As the title of the HBO series indicates, GIRLS (Lena Dunham/Judd Apatow, 2012- ) foregrounds the experiences of four young women living in New York City immediately after college, as they negotiate life, work, sex, and relationships. In its construction and content, the show navigates the uneasy, sometimes contradictory terrain of Second and Third Wave feminist perspectives on themes of the sexual objectification of women and female autonomy and agency. The show explores other themes relevant to Third Wave feminism including individual politics versus group solidarity, women in the workplace, inter-generational feminist politics, and race and class dynamics. Much attention has been given to the show’s treatment of body image, because of its female-centered perspective on sex and nudity and its irreverent focus on imperfect bodies (as with Dunham’s curvy, tattooed, hairy, small-breasted, unconventional-for-TV body). By showcasing these issues, the show features characters and creators who struggle to understand and challenge gender stereotypes. Unlike its all-girl HBO predecessor, Sex in the City, GIRLS actively embodies a feminist consciousness and acknowledges the politics of women’s bodies and their relationship to consumer culture.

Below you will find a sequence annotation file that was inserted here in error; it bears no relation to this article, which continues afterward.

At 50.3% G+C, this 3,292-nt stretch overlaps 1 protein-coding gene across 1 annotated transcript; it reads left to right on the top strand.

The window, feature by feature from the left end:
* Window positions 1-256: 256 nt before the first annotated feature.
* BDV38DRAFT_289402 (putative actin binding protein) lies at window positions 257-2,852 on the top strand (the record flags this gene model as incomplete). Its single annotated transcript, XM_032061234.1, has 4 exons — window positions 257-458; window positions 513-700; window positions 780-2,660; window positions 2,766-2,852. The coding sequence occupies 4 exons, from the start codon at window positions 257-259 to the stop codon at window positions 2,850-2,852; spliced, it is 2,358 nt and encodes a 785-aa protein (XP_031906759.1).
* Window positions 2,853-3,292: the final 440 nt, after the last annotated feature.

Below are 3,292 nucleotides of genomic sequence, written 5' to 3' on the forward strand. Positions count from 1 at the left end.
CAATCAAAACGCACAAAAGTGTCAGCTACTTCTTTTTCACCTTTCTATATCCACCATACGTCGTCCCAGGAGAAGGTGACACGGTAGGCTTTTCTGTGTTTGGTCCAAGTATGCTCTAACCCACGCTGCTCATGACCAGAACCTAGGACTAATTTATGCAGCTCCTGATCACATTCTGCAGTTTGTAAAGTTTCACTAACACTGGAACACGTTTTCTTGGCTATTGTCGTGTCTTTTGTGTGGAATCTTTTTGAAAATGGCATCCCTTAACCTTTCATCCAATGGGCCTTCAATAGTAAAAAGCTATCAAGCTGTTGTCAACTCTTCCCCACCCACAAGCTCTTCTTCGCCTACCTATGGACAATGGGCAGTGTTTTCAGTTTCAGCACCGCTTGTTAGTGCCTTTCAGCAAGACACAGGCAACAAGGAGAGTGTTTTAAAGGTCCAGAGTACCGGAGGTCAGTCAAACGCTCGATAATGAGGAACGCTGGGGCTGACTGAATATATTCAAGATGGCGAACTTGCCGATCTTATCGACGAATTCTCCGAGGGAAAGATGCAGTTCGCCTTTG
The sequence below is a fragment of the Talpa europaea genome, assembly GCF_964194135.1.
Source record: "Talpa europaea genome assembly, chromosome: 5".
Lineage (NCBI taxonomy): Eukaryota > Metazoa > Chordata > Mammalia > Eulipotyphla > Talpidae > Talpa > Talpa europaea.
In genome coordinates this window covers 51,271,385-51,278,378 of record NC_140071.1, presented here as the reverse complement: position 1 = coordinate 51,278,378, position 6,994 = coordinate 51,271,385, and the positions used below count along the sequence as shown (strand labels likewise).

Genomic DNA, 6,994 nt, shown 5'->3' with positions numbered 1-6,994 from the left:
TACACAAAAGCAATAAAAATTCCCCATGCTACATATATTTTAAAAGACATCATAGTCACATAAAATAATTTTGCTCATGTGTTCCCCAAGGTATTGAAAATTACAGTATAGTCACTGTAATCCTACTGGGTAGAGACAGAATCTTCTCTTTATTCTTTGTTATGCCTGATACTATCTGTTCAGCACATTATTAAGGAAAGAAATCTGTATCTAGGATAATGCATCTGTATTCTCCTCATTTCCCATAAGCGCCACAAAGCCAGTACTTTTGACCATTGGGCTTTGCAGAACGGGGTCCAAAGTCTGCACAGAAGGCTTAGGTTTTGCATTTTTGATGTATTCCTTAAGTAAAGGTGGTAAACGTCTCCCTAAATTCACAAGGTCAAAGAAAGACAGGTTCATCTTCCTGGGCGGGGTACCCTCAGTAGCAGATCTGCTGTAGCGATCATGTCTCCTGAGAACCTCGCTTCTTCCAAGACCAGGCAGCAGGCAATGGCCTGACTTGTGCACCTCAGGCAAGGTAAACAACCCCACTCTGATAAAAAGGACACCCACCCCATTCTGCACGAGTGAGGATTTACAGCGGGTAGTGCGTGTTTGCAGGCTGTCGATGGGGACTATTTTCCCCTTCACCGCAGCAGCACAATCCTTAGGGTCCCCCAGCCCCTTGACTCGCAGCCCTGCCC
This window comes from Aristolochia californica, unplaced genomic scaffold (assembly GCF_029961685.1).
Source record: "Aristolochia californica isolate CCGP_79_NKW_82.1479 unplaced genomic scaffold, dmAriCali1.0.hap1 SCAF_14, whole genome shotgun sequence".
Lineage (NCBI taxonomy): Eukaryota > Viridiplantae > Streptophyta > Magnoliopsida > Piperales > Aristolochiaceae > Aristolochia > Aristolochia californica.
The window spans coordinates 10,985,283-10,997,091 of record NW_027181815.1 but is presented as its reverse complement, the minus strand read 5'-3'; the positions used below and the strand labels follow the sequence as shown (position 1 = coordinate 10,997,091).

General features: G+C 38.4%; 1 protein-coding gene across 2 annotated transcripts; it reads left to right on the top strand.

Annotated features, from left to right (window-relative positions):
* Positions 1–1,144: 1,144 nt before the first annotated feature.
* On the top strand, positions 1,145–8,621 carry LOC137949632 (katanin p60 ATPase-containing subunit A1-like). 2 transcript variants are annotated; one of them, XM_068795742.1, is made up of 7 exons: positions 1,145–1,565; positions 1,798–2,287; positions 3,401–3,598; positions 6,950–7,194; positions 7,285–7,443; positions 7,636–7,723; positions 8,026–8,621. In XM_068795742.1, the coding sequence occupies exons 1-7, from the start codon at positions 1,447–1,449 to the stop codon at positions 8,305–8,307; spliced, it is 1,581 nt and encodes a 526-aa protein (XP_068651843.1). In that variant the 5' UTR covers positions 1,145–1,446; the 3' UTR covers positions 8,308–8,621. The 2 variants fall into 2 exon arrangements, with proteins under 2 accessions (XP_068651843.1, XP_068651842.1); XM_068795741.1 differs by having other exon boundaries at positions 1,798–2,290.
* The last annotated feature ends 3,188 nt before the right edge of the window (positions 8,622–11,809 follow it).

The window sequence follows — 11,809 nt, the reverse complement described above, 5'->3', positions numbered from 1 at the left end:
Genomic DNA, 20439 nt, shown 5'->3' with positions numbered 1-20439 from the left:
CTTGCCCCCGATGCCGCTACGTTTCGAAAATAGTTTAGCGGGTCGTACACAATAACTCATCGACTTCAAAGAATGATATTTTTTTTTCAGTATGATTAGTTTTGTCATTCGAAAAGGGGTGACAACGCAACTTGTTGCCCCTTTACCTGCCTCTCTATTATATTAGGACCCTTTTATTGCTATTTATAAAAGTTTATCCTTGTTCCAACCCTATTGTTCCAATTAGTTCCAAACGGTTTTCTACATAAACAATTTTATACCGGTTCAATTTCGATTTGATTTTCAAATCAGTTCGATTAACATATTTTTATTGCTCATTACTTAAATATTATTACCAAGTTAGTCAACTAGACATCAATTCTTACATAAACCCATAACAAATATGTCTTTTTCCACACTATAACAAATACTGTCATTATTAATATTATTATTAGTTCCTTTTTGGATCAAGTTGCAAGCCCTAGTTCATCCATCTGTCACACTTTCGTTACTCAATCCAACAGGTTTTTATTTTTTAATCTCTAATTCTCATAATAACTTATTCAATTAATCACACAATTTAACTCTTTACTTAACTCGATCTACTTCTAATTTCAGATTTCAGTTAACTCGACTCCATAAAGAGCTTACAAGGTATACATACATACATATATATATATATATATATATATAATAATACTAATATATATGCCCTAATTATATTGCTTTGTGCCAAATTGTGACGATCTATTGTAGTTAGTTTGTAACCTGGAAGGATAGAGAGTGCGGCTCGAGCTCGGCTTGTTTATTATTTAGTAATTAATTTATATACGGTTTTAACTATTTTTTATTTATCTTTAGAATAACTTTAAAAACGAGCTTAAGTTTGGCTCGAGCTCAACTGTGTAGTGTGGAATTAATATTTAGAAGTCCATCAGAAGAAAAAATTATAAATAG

This essay addresses the ways that GIRLS is an example of current feminist debates and shows how popular culture engages with feminist theory. Key terms and theories are highlighted in order to give readers an understanding of pertinent questions surrounding representations of women in the media, including the political economy of cable television, and the representational politics of women as makers, subjects, and consumers of media. For young, college-educated women of the Third Wave who have been educated by Second Wave values, there is an understanding of feminism that is grounded in the idea of the struggle for justice and equality- that the personal is the political, and that feminism emerges from everyday life. What isn’t always clear is the “map” for navigating the Third Wave world- for reacting to those everyday personal/political interactions which include: navigating sexual relationships; friendships between women (including their mothers); friendships between women and men; body image/self-esteem; sexual harassment in the workplace; women’s reproductive health; race/class dynamics; masculinity, violence, and pornography.What does this generation’s feminism look like? What patriarchal bargains is the show willing to make in order to answer this question? This essay investigates how these unresolved feminist issues are honestly explored by GIRLS in both its form (aesthetics, acting, music) and content (characters, storylines, extra-textual discourse), and gives readers a perspective on the current state of feminism in relation to representations of gender in the contemporary media landscape.